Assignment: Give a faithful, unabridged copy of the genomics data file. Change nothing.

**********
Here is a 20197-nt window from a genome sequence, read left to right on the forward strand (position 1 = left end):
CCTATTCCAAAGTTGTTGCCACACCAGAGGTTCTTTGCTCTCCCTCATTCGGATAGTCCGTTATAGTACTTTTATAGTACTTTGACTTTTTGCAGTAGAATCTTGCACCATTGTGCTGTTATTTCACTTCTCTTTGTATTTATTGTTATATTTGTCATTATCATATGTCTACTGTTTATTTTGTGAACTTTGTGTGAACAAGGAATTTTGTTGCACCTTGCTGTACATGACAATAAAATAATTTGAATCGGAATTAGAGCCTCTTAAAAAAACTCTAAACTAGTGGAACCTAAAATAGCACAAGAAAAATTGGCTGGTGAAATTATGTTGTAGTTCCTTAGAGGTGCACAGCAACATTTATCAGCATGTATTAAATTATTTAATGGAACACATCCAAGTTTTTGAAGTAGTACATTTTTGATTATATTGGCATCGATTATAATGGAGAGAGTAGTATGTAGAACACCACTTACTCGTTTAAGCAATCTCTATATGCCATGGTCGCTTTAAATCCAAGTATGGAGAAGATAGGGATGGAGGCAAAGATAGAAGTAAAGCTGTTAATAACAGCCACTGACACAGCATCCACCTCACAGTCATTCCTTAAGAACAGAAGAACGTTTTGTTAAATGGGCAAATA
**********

Here is a 20197-nt window from a genome sequence, read left to right on the forward strand (position 1 = left end):
CCTATTCCAAAGTTGTTGCCACACCAGAGGTTCTTTGCTCTCCCTCATTCGGATAGTCCGTTATAGTACTTTTATAGTACTTTGACTTTTTGCAGTAGAATCTTGCACCATTGTGCTGTTATTTCACTTCTCTTTGTATTTATTGTTATATTTGTCATTATCATATGTCTACTGTTTATTTTGTGAACTTTGTGTGAACAAGGAATTTTGTTGCACCTTGCTGTACATGACAATAAAATAATTTGAATCGGAATTAGAGCCTCTTAAAAAAACTCTAAACTAGTGGAACCTAAAATAGCACAAGAAAAATTGGCTGGTGAAATTATGTTGTAGTTCCTTAGAGGTGCACAGCAACATTTATCAGCATGTATTAAATTATTTAATGGAACACATCCAAGTTTTTGAAGTAGTACATTTTTGATTATATTGGCATCGATTATAATGGAGAGAGTAGTATGTAGAACACCACTTACTCGTTTAAGCAATCTCTATATGCCATGGTCGCTTTAAATCCAAGTATGGAGAAGATAGGGATGGAGGCAAAGATAGAAGTAAAGCTGTTAATAACAGCCACTGACACAGCATCCACCTCACAGTCATTCCTTAAGAACAGAAGAACGTTTTGTTAAATGGGCAAATA